One contractor, DLT Solutions, LLC (DLT), recently fought a summary judgment battle against the Marine Corps over what DLT believed was the solution to the problem described above. DLT was awarded a Federal Supply Schedule contract for numerous software licenses and maintenance for that software. The software that became an issue in this case was called Quest software, and it contained three pieces: (1) the Recovery Manager for Active Directory, (2) the Change Auditor for Windows Files Servers, and (3) GPO Admin. Key Government Finance, Inc. (Key) supplied the Quest software to DLT in support of its supply contract. DLT negotiated a blanket purchase agreement (the Agreement) with the government for a base year and four option years. This saved DLT considerable costs. However, the Agreement allowed the government “to evaluate license usage at the end of option periods and terminate, without penalty, unused licenses upon mutual agreement that the identified licenses are unused.”[1]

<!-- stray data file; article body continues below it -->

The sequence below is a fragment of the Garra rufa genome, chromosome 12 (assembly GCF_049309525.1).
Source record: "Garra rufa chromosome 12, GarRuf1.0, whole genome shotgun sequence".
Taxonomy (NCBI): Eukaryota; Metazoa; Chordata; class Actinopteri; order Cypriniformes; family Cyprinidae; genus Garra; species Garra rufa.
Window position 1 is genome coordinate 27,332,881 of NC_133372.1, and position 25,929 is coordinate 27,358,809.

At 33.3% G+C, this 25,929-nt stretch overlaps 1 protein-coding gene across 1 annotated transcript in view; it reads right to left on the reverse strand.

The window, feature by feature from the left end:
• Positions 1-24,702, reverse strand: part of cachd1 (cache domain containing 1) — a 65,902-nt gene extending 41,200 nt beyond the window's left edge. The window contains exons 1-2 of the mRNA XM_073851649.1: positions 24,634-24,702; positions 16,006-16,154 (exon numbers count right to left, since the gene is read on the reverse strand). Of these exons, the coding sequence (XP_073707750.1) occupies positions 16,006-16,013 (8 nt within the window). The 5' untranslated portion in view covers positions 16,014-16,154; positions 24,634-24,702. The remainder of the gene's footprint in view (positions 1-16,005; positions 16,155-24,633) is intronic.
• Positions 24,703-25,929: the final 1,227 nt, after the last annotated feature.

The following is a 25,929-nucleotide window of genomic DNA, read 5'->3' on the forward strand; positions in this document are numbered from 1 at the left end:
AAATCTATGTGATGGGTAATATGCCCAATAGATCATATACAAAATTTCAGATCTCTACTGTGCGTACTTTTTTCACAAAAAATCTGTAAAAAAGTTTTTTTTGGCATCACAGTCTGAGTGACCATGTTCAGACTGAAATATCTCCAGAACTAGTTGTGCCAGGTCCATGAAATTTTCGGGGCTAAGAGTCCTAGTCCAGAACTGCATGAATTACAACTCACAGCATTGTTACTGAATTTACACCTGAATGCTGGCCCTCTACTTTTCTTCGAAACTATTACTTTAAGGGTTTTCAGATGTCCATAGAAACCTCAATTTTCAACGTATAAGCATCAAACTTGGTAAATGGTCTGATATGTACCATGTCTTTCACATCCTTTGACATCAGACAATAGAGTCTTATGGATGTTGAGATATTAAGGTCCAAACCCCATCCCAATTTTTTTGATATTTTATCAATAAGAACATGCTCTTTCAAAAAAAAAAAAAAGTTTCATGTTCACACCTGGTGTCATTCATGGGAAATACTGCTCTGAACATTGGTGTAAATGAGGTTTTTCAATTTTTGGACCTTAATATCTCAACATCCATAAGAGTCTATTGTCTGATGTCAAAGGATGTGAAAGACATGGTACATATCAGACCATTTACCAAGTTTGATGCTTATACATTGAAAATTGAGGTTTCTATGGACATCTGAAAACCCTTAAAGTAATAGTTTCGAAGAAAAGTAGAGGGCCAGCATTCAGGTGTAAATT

Due to the nature and pricing scheme of the software, Key insisted that DLT include provisions in the Agreement with the Marine Corps to show that it was the Marine Corps’ intent to exercise all the option years. After some negotiations, the parties agreed on a Bona Fide Needs Provision containing the following language:

It is the intent of the Government by placing this Order to exercise each renewal option so long as the bona fide needs of the Government for the product or functionally similar products continue to exist and the requirements of [Federal Acquisition Regulation] 17.207 are satisfied.[2]